Asus Transformer Pad 300 full review

Asus has finally dropped the 'Eee Pad' from its tablet line-up, and its latest Android tablet is the Asus Transformer Pad 300. We took a close look at the Transformer Pad 300.

Asus Transformer Pad 300: Design

The design of the Transformer Pad 300 (TF300T) is in essence a cross between the original Asus Eee Pad Transformer (TF101) and the Asus Eee Pad Transformer Prime (TF201). It has the same shapely curves as the latter but uses a plastic textured shell like the former.

It is a 10.1in tablet just like the other tablets from Asus and has almost the same dimensions as the Prime. It is 263 x 181mm, a bit thicker at 10.5mm and heavier at 635g. The Transformer Pad 300 comes in a choice of white, red and blue colours.

As with the other Transformer tablets, the Pad 300 has the distinctive and unique hybrid design thanks to its removable keyboard dock. This means the device functions as a tablet but also turns into a netbook type machine when attached to the dock. See also: Group test: what's the best Android tablet?

Asus Transformer Pad 300: Build quality

Due to its plastic casing the Transformer doesn't have the best build quality in the world, especially when compared to the more expensive Prime. A lot of parts of the tablet are a bit too flexible. Most worrying is the plastic rear cover of the tablet section which has too much give.

The keyboard dock is also a bit on the bendy side but importantly the hinge which the tablet slots into is sturdy and solidly holds the two parts together.

Despite the Transformer Pad 300's suppleness it still feels like it's been put together properly. See also: Group test: what's the best tablet PC?

Asus Transformer Pad 300: Hardware

Despite the face the Pad 300 is £100 cheaper than the Prime, the specifications stack up surprisingly well. Under the plastic covers is the same nVidia Tegra 3 quad-core processor and 1GB of RAM.

This combination fared well in our GeekBench 2 test. The Transformer Pad 300 scored an average of 1231 over three runs. This is a fair few points higher than the Toshiba AT200 which managed 979.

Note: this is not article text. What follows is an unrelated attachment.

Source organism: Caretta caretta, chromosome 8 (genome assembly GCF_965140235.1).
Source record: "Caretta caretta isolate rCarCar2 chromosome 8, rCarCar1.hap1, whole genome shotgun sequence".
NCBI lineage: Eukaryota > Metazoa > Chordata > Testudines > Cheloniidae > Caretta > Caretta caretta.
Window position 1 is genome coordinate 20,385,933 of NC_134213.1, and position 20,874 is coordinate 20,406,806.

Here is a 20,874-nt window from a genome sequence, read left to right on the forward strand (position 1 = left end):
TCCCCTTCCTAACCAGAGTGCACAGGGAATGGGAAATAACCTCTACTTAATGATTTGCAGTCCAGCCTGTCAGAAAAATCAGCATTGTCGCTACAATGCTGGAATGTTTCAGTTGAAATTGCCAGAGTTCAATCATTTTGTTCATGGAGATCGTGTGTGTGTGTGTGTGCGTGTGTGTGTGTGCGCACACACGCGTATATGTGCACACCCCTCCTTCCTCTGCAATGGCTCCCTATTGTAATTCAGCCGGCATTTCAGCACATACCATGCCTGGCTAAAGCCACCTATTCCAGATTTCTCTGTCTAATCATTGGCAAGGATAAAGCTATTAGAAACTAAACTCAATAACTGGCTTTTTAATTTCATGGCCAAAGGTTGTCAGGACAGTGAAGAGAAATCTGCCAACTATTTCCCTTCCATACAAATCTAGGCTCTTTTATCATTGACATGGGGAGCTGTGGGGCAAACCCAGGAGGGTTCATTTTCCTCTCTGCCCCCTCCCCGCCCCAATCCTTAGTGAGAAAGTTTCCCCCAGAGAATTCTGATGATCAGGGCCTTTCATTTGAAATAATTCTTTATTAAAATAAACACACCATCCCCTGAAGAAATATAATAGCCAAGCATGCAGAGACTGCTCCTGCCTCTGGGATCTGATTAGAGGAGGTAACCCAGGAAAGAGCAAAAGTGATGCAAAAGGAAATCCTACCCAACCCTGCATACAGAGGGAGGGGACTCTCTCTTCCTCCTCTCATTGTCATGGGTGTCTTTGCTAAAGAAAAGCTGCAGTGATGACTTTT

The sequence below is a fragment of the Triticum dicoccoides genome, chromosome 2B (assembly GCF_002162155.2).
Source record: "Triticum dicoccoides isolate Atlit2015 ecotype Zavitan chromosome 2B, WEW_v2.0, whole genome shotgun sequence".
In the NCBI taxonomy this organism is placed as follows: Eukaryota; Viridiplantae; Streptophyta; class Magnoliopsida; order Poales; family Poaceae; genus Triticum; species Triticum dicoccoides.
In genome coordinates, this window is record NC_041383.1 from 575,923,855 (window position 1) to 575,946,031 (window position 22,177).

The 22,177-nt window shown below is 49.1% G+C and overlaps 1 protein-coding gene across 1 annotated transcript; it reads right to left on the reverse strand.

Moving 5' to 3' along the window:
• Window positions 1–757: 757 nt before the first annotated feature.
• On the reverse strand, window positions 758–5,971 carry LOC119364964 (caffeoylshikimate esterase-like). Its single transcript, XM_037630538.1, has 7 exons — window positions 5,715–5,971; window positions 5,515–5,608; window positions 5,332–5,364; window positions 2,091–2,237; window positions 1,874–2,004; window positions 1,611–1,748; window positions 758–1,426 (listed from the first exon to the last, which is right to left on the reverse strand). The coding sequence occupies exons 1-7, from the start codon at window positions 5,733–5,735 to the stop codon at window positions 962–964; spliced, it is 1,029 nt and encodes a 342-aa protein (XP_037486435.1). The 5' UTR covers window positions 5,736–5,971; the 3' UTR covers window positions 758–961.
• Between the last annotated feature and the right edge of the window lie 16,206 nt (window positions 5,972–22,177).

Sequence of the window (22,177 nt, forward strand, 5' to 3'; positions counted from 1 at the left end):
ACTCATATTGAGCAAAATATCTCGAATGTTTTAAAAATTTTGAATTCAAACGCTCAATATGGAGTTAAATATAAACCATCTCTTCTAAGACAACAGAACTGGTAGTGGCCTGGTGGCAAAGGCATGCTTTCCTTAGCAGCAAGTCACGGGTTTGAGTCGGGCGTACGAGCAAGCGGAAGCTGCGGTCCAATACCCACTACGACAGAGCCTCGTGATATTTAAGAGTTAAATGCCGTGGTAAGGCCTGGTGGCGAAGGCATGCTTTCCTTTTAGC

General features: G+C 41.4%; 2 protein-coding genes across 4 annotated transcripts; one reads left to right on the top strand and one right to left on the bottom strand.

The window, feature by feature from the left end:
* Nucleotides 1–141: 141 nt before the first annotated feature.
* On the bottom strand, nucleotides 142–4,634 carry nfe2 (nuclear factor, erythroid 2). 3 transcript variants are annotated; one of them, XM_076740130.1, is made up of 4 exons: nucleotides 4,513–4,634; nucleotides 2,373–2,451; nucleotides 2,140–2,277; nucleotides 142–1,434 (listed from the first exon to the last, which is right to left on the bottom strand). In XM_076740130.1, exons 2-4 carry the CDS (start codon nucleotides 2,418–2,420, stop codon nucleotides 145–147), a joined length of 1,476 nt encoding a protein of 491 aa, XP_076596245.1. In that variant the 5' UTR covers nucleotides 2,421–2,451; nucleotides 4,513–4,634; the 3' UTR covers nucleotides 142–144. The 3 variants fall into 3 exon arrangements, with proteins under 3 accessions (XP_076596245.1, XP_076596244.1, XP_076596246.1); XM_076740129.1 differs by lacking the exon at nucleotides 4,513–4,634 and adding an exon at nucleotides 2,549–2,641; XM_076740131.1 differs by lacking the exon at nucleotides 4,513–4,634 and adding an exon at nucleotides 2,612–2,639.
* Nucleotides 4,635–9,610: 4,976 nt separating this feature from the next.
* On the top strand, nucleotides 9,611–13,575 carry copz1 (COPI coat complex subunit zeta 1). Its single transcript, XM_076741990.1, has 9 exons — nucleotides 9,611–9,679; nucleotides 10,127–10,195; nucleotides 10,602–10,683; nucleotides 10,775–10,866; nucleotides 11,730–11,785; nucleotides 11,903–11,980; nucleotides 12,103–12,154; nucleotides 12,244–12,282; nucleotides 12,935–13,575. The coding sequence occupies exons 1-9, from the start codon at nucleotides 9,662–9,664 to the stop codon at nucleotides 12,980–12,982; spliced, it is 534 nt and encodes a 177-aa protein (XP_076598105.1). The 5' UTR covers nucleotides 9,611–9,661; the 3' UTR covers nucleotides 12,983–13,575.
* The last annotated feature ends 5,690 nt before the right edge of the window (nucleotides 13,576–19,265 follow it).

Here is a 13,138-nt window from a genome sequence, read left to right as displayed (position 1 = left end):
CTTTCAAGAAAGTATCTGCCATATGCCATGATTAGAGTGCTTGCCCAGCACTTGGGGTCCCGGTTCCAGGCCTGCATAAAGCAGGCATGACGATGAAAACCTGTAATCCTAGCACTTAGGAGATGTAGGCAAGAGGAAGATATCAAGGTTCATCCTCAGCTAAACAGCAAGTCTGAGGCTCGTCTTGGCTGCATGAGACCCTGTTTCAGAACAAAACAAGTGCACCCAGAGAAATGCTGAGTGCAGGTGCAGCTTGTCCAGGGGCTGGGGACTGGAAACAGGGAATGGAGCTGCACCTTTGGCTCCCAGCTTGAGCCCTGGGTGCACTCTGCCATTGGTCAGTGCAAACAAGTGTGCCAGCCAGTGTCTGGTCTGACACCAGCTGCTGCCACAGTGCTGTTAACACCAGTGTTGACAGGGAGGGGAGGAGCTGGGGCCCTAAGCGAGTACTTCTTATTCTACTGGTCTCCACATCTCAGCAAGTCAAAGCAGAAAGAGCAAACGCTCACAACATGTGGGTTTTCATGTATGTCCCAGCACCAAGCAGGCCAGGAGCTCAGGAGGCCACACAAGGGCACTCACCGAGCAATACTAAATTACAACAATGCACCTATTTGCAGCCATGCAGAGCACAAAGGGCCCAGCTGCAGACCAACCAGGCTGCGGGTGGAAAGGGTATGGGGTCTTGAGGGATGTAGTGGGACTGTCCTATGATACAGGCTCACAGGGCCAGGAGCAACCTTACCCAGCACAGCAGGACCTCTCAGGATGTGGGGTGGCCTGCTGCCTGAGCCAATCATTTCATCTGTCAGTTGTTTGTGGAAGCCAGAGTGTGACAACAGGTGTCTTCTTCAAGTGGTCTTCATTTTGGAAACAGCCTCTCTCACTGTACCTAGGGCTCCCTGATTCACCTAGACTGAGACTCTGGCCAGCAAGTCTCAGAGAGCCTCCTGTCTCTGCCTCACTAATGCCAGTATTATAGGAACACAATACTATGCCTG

We found the performance of the tablet to be good. Navigation around the home screens and menus is speedy and smooth. The tablet has no problem with opening apps quickly and coping well with multi-tasking. We also tested out 3D games such as Frontline Commando which the tablet ran smoothly.

We only experienced a couple of small problems when using the Pad 300. Firstly the pre-loaded browser crashed occasionally and there is quite a long wait for once waking the device up from sleep before it connects to a remembered Wi-Fi network because the default setting is to never keep Wi-Fi on during sleep. This can be reversed but will use more power.

Asus has fitted the Transformer Pad with 16GB or 32GB of internal flash storage. In addition to this there is a Micro-SD card slot for expansion and 8GB of Asus Webstorage for life.  

As we mentioned earlier the tablet has a 10.1in screen. It uses in-plane switching (IPS) technology and has a resolution of 1280 x 800. We rated the displays on the previous Transformers highly and the Pad 300 is no exception. The screen provides a crisp and bright image with good contrast.

The IPS panel provides excellent viewing angles with the only problem bring the reflectiveness of the glass.
Hardware is rounded off with a good set of ports and wireless connectivity. The tablet has a combined headphone and microphone 3.5mm jack and a Micro HDMI port while the keyboard dock provides an additional full-size SD card reader and a USB 2.0 port. Wireless connectivity includes 802.11b/g/n Wi-Fi, Bluetooth 3.0 and GPS.

Asus Transformer Pad 300: Keyboard dock

Transformer Pad 300 We've mentioned the keyboard dock a few times – it is a key element to the Transformer Pad 300. Using the keyboard dock with the tablet is a joy. We found having a keyboard and trackpad in addition to the touchscreen a very useful feature. It also makes transporting the device easier because it docks and folds together like a laptop.

While the keys are small, they are surprisingly easy to use and there are handy shortcuts keys for different elements of Android like Home and Menu. The trackpad is also small but multi-touch input is seriously handy for moving between home screens or scrolling around a web page.

The main problem we had with the dock was the fact it is very top heavy. This was not an issue when using it on a flat surface like a desk but when we had it on our lap on the sofa we found it very eager to topple over backwards.

NEXT PAGE: the Transformer Pad 300's cameras, software and battery life >>